John Latini

Roots Music Report Top 50 Blues Albums for the week of 1.14.17

From Smokin' Sleddog Records;

Champagne bottles are popped...big congratulations to John Latini for debuting on the Top 50 Blues Album Chart at #12! ( just underneath Popa Chubby, Melissa Etheridge and The Fabulous Thunderbirds) He's also #1 on the Michigan Roots Music Report chart. Thanks to all the stations and programs that have been playing "The Blues Just Makes Me Feel Good"! A recent review of the record concluded with this good advice, "Throw in his songwriting skill and you have a three-tool player who has all the makings of a top tier talent...So if you would like to get in on the almost ground floor of a man who is a rising star in the blues, check out his website at http://www.johnlatini.com/ to pick up this first blues album (he also has some other tricks up his sleeve) or to find out where he’s going to play live." (Professor Johnny P)

No Depression

Wrap up Paul Thorn and John Hiatt with barbed wire, roll 'em downhill in a steel barrel with Delbert McClinton's kick ass road band providing accompaniment for the proceedings. Vocalist/guitarist/ songwriter John Latini's first full length release is a shack-shakin', window bustin' blues party. Latini's muscular, rockin' blues grabs you by the throat from the get-go and won't let go. The Detroit-based Queens native has taken home the trophy for the Detroit Blues Challenge twice and his band the Flying Latini Brothers have been whipping Michigan audiences into a frenzy for years.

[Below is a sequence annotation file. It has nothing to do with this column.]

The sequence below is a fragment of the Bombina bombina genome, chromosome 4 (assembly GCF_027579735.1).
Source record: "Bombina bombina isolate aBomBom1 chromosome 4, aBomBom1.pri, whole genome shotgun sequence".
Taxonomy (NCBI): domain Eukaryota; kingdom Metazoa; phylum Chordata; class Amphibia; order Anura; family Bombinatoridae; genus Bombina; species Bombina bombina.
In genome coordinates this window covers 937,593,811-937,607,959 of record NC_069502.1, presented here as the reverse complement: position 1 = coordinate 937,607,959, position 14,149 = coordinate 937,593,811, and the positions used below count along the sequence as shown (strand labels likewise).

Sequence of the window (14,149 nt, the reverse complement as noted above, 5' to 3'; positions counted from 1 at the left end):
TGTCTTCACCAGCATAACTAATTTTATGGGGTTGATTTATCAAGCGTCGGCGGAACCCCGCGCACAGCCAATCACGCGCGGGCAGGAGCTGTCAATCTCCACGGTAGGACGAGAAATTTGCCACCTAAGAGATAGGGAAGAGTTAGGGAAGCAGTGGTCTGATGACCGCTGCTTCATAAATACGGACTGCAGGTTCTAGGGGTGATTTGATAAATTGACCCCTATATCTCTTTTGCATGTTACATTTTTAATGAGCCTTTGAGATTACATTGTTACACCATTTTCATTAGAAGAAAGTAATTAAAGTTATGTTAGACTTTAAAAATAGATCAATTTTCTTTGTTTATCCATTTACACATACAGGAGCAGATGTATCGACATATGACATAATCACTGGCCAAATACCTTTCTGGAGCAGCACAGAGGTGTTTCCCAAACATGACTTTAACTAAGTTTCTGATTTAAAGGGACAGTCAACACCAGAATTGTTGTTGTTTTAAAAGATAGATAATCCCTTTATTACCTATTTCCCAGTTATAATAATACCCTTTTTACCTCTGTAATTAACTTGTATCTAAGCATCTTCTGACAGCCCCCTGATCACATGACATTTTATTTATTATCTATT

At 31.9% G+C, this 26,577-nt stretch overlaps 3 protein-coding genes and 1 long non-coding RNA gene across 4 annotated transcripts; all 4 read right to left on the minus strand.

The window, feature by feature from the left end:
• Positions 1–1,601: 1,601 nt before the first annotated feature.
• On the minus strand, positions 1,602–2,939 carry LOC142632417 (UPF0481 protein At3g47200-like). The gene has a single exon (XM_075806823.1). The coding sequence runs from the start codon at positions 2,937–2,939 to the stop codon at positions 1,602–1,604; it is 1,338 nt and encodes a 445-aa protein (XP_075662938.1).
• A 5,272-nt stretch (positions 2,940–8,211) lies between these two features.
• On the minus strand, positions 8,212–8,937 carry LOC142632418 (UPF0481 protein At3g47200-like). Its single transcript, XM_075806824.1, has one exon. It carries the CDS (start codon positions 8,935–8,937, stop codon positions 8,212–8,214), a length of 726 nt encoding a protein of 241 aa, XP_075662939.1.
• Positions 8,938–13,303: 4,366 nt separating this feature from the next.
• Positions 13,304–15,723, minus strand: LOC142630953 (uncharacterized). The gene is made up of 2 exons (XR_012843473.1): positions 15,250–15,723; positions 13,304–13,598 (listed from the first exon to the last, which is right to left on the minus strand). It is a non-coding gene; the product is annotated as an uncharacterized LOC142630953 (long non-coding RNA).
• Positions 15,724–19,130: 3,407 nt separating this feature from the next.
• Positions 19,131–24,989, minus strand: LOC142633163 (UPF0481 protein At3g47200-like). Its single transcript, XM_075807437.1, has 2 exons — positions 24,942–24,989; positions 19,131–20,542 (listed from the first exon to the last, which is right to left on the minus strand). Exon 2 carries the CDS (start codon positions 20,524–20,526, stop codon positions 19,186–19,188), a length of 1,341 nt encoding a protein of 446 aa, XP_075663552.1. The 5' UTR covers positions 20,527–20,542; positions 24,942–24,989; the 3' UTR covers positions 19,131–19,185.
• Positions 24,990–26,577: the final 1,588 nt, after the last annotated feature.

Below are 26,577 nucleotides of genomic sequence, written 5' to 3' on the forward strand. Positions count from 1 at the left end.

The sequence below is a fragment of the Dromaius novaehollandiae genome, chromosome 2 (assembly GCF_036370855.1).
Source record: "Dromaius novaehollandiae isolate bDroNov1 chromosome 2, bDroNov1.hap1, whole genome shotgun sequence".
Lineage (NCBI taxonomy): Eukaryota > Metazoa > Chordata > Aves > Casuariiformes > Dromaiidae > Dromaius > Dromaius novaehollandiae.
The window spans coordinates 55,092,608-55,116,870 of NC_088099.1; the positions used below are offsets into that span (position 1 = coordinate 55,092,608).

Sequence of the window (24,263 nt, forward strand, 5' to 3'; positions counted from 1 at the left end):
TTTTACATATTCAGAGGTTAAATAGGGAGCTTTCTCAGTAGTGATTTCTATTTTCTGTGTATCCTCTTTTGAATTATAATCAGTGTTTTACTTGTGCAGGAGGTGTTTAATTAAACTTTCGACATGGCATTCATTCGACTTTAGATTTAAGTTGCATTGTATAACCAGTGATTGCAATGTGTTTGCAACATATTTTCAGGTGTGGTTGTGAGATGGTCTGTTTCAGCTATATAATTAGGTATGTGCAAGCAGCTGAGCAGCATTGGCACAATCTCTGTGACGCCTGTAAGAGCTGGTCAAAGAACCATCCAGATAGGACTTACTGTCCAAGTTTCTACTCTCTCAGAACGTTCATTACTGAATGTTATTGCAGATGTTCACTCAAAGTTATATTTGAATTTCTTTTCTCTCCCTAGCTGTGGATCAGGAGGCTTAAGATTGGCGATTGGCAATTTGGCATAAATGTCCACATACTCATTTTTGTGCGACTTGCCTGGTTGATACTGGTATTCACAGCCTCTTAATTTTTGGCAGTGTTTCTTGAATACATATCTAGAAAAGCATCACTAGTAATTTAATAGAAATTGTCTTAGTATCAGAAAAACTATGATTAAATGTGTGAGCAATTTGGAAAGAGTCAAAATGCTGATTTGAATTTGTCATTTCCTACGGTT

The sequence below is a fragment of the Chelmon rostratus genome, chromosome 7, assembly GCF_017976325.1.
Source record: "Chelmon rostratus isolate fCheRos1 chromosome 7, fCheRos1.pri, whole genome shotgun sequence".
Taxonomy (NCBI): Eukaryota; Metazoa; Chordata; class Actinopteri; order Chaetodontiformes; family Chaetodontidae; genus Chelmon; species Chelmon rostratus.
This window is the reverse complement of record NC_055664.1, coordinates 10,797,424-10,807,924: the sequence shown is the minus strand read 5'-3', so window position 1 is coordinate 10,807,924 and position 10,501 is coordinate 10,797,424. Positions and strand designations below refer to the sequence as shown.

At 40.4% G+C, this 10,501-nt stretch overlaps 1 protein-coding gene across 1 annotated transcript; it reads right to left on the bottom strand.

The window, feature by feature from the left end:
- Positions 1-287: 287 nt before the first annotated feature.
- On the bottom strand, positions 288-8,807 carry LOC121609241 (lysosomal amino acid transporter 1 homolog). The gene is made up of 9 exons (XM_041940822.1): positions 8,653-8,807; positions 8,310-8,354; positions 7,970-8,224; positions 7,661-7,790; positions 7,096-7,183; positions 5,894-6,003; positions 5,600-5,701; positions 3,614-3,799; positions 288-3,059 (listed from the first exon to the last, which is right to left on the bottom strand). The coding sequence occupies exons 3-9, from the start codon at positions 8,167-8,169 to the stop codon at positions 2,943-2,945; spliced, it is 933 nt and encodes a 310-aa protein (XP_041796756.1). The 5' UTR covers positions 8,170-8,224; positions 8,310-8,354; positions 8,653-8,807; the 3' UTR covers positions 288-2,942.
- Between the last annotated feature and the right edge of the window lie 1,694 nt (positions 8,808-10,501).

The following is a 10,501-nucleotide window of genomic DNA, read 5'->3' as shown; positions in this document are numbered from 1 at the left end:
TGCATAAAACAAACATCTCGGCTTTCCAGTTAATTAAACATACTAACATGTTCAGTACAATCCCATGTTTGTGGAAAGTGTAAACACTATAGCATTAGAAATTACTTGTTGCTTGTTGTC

Latini is a sneaky bastard, creepin' up on you with a slow roll on the opener, “Black Eyed Blues.” But when the horns kick in and the bass starts walking up your backbone, you realize you've been possessed. Latini's guitar Chuck Berrys you along for a few bars before tossing in some stinging Albert Collins licks. By the time this one struts to a close, you're up and prancing around the room, shaking your bidness in a most unseemly fashion.

Latini inhabits Tom Wait's fractured larnyx for “Lord Made Me A Weak Man.” It's a love song of sorts, with Latini on the losing end, pining for his lost love : “She meaner than a buzzsaw/she chop wood like lumber jack,” he reveals backing his comments with a big foot stomp. But her departure seems to mystify him, as he's positive he's been providing her with some fine lovin': “I can tell from the hollerin' an screamin' I got that right,” he brags as Neal Donato's B-3 burbles agreement.